The immediate use of vaccination would have minimised the consequential damage inflicted on the industry after the confirmation of foot-and-mouth disease on a Surrey farm, says Patrick Holden, director of the Soil Association.
Despite DEFRA’s apparent success in controlling the disease with its slaughter policy, Mr Holden is adamant that “the strategic use of vaccination [around the first infected premises] would have minimised the collateral damage created by the draconian stamping-out policy”.
He believes vaccination would have permitted much of the country to continue business as usual while offering protection to the neighbouring farms.
“DEFRA might have reacted swiftly and to much applause, but the policy remains wrong. The current policy creates as much fear among producers as the possibility of contracting the disease itself.
“Numerous reports since 1967 consistently enforce the position of vaccinate-to-live as the first line of response,” said Mr Holden.
His position is partially supported by Compassion in World Farming, which, while it does not oppose the culling of animals on infected premises and those considered dangerous contacts, strongly objects on humane grounds to contiguous culling.
But farmers’ groups do not support the use of vaccination as the first line of defence.
Tenant Farmers Association chief executive George Dunn said his position had not altered since the 2001 outbreak.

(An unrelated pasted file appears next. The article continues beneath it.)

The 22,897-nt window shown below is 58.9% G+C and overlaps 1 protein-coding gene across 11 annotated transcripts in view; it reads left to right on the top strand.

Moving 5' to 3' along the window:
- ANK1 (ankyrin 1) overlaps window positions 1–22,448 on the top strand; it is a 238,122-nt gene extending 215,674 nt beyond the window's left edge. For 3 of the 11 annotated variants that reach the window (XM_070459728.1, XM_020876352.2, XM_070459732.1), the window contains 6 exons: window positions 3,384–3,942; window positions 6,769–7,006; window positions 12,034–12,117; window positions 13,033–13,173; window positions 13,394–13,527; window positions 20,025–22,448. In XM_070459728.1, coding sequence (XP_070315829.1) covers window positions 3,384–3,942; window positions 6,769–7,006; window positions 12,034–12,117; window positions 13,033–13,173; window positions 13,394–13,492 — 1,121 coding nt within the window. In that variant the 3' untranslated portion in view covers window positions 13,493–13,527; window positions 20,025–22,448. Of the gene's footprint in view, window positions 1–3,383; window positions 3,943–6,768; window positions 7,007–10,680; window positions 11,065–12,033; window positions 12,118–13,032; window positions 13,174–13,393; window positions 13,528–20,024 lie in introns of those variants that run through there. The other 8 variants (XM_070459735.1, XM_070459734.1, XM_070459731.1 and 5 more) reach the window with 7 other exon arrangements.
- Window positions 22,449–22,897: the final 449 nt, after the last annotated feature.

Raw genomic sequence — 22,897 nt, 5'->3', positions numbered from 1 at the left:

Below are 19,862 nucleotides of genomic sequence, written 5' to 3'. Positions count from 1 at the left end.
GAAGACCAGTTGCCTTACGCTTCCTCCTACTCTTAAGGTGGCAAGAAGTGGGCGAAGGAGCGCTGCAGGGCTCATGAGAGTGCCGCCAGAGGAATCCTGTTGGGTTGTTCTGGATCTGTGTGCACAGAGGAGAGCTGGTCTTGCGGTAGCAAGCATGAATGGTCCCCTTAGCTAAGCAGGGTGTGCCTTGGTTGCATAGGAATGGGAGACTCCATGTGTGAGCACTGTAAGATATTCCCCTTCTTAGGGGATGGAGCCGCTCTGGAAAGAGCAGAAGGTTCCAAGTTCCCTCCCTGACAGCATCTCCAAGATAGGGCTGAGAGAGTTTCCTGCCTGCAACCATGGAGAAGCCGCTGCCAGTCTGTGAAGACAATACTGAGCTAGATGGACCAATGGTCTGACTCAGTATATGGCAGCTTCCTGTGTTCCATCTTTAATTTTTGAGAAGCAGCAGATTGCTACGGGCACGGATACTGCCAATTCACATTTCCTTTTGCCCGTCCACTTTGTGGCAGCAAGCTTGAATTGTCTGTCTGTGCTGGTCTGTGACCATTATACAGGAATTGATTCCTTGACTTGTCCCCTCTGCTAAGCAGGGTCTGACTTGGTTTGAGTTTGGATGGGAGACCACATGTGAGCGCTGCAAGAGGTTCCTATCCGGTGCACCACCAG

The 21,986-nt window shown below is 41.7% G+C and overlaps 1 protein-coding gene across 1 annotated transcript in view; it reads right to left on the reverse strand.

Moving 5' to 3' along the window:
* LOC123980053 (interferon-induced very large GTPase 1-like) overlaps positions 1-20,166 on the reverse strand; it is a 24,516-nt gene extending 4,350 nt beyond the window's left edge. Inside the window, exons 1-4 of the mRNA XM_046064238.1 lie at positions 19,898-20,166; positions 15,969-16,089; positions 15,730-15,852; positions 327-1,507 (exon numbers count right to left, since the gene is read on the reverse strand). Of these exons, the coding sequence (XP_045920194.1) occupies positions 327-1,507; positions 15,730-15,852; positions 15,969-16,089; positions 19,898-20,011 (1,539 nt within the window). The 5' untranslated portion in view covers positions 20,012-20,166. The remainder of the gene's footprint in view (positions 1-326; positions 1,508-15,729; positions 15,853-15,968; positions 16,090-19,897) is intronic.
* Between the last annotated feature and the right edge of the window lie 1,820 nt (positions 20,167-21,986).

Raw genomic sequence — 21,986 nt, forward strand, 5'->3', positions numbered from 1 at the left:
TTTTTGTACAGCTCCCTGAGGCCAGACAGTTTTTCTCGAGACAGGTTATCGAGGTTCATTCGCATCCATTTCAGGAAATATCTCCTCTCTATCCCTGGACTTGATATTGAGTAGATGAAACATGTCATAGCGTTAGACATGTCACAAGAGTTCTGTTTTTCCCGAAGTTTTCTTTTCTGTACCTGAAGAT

“We only support its use as a last resort if slaughter-and-destroy fails. We believe slaughter is the best policy. I think we would be in a much worse position if we had gone for a policy of ring vaccination.”
He added that the TFA had not heard from any members who supported the use of vaccination as a first response. Vaccination would greatly increase the length of any export ban.
David Catlow, president of the British Veterinary Association, said vaccination was “a very useful weapon in our armoury against foot-and-mouth, that should only be used when appropriate.
“But that is the problem: When is it appropriate? We have to be very clear that the disease is spreading. So far we have had only two infected premises. There is no case to use vaccination now.”
The BVA’s position is supported by breed society Holstein UK, which fears the extended loss of the export market. “Under the slaughter policy exports can resume three months after the final confirmed outbreak this would increase to six months following the use vaccination. We must recognise its immediate economic consequences,” said Holstein UK’s Lucy Andrews.